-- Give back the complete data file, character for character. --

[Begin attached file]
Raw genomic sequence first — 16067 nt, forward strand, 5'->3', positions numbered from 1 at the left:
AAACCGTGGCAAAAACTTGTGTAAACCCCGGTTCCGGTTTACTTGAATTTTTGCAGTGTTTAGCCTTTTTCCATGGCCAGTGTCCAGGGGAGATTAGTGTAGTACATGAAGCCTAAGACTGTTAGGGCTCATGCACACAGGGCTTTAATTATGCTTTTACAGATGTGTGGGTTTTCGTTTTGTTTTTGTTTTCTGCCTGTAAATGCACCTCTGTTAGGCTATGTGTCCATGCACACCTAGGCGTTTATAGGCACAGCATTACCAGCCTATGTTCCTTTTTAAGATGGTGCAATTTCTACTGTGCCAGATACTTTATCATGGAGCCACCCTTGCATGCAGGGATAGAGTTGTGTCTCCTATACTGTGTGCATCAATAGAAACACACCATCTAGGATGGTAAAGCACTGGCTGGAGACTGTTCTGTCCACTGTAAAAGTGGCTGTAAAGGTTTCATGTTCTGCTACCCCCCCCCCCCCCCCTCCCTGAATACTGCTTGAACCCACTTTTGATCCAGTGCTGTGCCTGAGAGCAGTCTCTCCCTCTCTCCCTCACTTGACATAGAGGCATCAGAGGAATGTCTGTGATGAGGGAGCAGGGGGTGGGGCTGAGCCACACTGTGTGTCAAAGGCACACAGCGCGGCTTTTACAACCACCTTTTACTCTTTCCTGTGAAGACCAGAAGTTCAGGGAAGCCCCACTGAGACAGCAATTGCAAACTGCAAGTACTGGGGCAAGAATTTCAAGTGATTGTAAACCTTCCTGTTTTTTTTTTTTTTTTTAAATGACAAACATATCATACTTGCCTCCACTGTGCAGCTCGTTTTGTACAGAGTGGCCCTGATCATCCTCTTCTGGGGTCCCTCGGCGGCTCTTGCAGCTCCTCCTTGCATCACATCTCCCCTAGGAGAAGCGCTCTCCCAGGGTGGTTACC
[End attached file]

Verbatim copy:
Raw genomic sequence first — 16067 nt, forward strand, 5'->3', positions numbered from 1 at the left:
AAACCGTGGCAAAAACTTGTGTAAACCCCGGTTCCGGTTTACTTGAATTTTTGCAGTGTTTAGCCTTTTTCCATGGCCAGTGTCCAGGGGAGATTAGTGTAGTACATGAAGCCTAAGACTGTTAGGGCTCATGCACACAGGGCTTTAATTATGCTTTTACAGATGTGTGGGTTTTCGTTTTGTTTTTGTTTTCTGCCTGTAAATGCACCTCTGTTAGGCTATGTGTCCATGCACACCTAGGCGTTTATAGGCACAGCATTACCAGCCTATGTTCCTTTTTAAGATGGTGCAATTTCTACTGTGCCAGATACTTTATCATGGAGCCACCCTTGCATGCAGGGATAGAGTTGTGTCTCCTATACTGTGTGCATCAATAGAAACACACCATCTAGGATGGTAAAGCACTGGCTGGAGACTGTTCTGTCCACTGTAAAAGTGGCTGTAAAGGTTTCATGTTCTGCTACCCCCCCCCCCCCCCCTCCCTGAATACTGCTTGAACCCACTTTTGATCCAGTGCTGTGCCTGAGAGCAGTCTCTCCCTCTCTCCCTCACTTGACATAGAGGCATCAGAGGAATGTCTGTGATGAGGGAGCAGGGGGTGGGGCTGAGCCACACTGTGTGTCAAAGGCACACAGCGCGGCTTTTACAACCACCTTTTACTCTTTCCTGTGAAGACCAGAAGTTCAGGGAAGCCCCACTGAGACAGCAATTGCAAACTGCAAGTACTGGGGCAAGAATTTCAAGTGATTGTAAACCTTCCTGTTTTTTTTTTTTTTTTTAAATGACAAACATATCATACTTGCCTCCACTGTGCAGCTCGTTTTGTACAGAGTGGCCCTGATCATCCTCTTCTGGGGTCCCTCGGCGGCTCTTGCAGCTCCTCCTTGCATCACATCTCCCCTAGGAGAAGCGCTCTCCCAGGGTGGTTACC